> when them when they make a bad decision, and how the sharks  circle when 
> they smell blood and are pushing the next generation into  place. 
> There are other things to consider as well. It's called money.  It costs a 
> company a lot of money to buy out a singer, and it costs a singer a  lot of 
> money to cancel. Often neither the company nor the singer can afford it.  
> Not only is the company legally bound to buy out the performer if they  
> decide to replace them, they have to pay for the replacement as well. There  are 
> singers on the decline who would gladly retire if they could afford  it.
> With all this said, I did not see or hear this performance and  cannot 
> make a judgement on it, but I have seen and heard these performers  including 
> the conductor in other venues, and thought the casting odd. I can't  imagine 
> Hampson in most Verdi roles. I also disagree he is a tenor. I hear a  
> passaggio that either requires a mixed voice or full cover on an F. If he was a  
> tenor, he wouldn't have to do that until F#. He's really smooth in how he  
> transitions into his high notes. Men who mix rather than cover avoid the 
> "turn"  or "cover" or whatever you want to call it to reach the higher notes  and 
> can have a lighter tenor like sound, but it's really the passaggio  that 
> determines a voice type. Romantic Italian literature was written for  fully 
> turned chested high notes. That being said, almost every great  artist has 
> made a major mistake in experimenting with new roles. If a  singer sticks to a 
> small repertoire, they are chided for not branching out.  If they branch out 
> and make a mistake, they are condemned as well, so I  think we should cut 
> the guy some slack. 
> And here's another thing to consider, there are many fine lyric baritones,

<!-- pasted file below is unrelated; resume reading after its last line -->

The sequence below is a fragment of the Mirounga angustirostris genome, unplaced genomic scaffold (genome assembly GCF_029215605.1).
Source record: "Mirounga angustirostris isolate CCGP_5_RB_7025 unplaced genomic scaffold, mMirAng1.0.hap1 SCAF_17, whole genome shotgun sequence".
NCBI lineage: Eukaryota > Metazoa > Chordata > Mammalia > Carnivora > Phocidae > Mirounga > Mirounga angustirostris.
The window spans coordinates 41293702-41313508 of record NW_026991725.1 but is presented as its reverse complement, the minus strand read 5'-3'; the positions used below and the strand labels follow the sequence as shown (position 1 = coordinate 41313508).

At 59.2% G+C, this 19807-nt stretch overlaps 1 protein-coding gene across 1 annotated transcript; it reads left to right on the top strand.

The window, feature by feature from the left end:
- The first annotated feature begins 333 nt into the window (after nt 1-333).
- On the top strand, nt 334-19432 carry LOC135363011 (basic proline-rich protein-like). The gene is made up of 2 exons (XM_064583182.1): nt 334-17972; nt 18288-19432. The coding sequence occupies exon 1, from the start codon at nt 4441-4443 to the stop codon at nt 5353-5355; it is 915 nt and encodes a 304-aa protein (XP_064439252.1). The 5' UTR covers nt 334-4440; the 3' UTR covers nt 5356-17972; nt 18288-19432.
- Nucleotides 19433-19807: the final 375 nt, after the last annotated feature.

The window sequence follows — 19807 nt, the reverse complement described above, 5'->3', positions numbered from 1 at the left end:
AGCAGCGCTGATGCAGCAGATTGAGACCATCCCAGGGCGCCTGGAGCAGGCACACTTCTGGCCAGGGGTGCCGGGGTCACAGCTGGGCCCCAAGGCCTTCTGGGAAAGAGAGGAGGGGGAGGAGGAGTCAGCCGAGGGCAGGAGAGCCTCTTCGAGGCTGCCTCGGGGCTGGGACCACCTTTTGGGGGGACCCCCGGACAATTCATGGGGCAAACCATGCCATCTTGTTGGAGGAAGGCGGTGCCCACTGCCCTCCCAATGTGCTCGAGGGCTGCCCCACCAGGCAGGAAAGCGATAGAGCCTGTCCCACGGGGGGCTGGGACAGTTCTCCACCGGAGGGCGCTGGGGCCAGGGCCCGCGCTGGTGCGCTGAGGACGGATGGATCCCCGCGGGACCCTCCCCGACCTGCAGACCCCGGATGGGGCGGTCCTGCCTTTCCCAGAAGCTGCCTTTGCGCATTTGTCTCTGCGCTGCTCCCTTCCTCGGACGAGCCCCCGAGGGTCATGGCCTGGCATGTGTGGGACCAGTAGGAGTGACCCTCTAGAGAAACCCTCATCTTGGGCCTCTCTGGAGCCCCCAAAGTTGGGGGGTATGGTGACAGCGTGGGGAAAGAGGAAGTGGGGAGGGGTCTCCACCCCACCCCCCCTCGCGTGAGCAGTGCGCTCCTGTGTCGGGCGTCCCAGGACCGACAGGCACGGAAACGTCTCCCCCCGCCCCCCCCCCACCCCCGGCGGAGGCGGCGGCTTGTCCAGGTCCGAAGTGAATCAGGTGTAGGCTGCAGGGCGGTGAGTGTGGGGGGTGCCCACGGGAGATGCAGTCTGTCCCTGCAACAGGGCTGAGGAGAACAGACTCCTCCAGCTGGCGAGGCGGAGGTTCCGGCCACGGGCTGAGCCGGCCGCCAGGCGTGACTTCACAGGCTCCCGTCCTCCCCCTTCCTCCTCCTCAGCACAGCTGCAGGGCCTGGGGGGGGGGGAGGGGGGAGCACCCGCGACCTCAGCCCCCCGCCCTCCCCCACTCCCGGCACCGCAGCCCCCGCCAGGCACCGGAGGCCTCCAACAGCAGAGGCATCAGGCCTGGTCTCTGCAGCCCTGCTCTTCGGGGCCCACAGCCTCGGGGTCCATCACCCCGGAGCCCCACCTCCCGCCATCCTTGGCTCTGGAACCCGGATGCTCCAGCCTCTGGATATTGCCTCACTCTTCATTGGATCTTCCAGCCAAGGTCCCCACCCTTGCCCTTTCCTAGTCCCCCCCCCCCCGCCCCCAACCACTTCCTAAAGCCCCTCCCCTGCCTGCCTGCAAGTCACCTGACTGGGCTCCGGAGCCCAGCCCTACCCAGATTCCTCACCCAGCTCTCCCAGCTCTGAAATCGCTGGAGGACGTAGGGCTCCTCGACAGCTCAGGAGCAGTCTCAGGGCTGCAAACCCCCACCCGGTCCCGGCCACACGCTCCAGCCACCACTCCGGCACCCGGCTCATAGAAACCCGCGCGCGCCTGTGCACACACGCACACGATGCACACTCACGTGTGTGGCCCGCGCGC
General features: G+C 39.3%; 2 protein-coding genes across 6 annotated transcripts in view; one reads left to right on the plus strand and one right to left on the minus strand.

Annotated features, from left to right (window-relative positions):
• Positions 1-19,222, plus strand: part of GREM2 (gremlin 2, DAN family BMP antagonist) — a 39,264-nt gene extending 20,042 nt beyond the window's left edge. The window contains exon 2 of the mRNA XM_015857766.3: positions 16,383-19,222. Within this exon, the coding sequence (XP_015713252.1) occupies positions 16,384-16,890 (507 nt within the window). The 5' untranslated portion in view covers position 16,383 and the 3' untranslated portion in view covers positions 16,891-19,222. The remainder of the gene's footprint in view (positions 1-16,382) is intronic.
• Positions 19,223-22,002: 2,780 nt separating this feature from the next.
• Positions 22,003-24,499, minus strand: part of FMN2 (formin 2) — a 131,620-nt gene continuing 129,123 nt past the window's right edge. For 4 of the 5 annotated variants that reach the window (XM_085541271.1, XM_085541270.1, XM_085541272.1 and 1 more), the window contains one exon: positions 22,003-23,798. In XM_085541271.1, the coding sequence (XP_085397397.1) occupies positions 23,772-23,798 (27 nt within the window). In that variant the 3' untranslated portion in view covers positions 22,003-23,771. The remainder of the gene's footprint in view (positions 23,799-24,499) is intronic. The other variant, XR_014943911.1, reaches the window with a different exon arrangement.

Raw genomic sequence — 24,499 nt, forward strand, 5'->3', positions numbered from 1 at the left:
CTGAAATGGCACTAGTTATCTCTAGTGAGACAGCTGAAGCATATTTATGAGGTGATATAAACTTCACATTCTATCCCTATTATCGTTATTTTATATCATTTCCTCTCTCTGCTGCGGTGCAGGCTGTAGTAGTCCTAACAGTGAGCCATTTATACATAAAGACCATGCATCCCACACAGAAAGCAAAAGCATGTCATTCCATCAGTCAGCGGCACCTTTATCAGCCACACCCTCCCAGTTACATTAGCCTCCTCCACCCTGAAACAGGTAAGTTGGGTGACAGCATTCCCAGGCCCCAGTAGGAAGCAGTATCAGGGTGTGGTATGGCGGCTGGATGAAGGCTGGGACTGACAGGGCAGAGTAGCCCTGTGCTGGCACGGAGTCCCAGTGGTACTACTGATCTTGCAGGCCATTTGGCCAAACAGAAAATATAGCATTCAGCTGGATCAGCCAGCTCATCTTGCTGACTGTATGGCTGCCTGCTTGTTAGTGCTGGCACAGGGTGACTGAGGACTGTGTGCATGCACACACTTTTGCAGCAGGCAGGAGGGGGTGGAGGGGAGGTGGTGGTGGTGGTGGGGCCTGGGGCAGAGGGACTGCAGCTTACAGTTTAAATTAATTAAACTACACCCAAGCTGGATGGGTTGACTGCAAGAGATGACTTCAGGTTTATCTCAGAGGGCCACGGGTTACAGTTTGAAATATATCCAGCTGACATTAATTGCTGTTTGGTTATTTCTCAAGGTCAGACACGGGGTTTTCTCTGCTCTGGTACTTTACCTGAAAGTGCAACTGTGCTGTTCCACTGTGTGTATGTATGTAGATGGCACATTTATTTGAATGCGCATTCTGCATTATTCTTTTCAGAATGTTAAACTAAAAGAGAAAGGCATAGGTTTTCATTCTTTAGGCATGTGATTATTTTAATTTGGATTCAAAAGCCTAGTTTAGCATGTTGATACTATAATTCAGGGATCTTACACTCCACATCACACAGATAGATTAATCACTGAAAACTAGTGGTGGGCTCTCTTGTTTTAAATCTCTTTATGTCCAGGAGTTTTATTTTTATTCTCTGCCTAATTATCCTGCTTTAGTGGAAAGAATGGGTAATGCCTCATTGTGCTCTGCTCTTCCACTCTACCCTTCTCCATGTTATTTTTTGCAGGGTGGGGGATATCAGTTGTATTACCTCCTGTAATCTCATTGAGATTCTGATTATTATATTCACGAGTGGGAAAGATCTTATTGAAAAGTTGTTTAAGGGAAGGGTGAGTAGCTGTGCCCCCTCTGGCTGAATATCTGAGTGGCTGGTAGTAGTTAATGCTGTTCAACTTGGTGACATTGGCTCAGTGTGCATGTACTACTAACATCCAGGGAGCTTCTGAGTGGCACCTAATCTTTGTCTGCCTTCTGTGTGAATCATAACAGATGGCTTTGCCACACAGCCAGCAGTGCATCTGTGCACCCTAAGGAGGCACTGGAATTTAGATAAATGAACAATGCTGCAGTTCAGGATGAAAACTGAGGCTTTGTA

> but it's extremely difficult to find a real Verdi baritone. They may be the 
> rarest of all birds, and they have to cast somebody to fill the gap.  
> Sometimes with a sensitive conductor a more lyric baritone can do some  justice 
> to a Verdi role. I think if I were to hear Hampson in Verdi, I  would prefer 
> to hear him as Posa in Don Carlo than Germont. I think he  would do 
> especially well in the French Don Carlo. I would pay to  see that.
> John Rahbeck   
> 
> 
> 
> 
> 
> 
> In a message dated 3/12/2017 6:21:04 A.M. Pacific Daylight Time,  
> [log in to unmask] writes:
> 
> 
> Certainly during rehearsal problems with Hampson--and to a  lesser degree 
> Fabiano and Yoncheva should have been noted and corrections  made.  If the 
> orchestra was playing too loudly and forcing the  singers above their 
> abilities, someone should have spoken to the  conductor.  If the singers 
> are 
> out of sorts and are having a moment  in their singing careers, take them 
> aside and let them know you understand  but....bring in someone else.  That 
> doesn't mean banish them from the  Met forever;  it means for this 
> production 
> the art matters more than  the individual.  That's what an artistic 
> director 
> is paid to do,  isn't it?
> 
> 
> 
>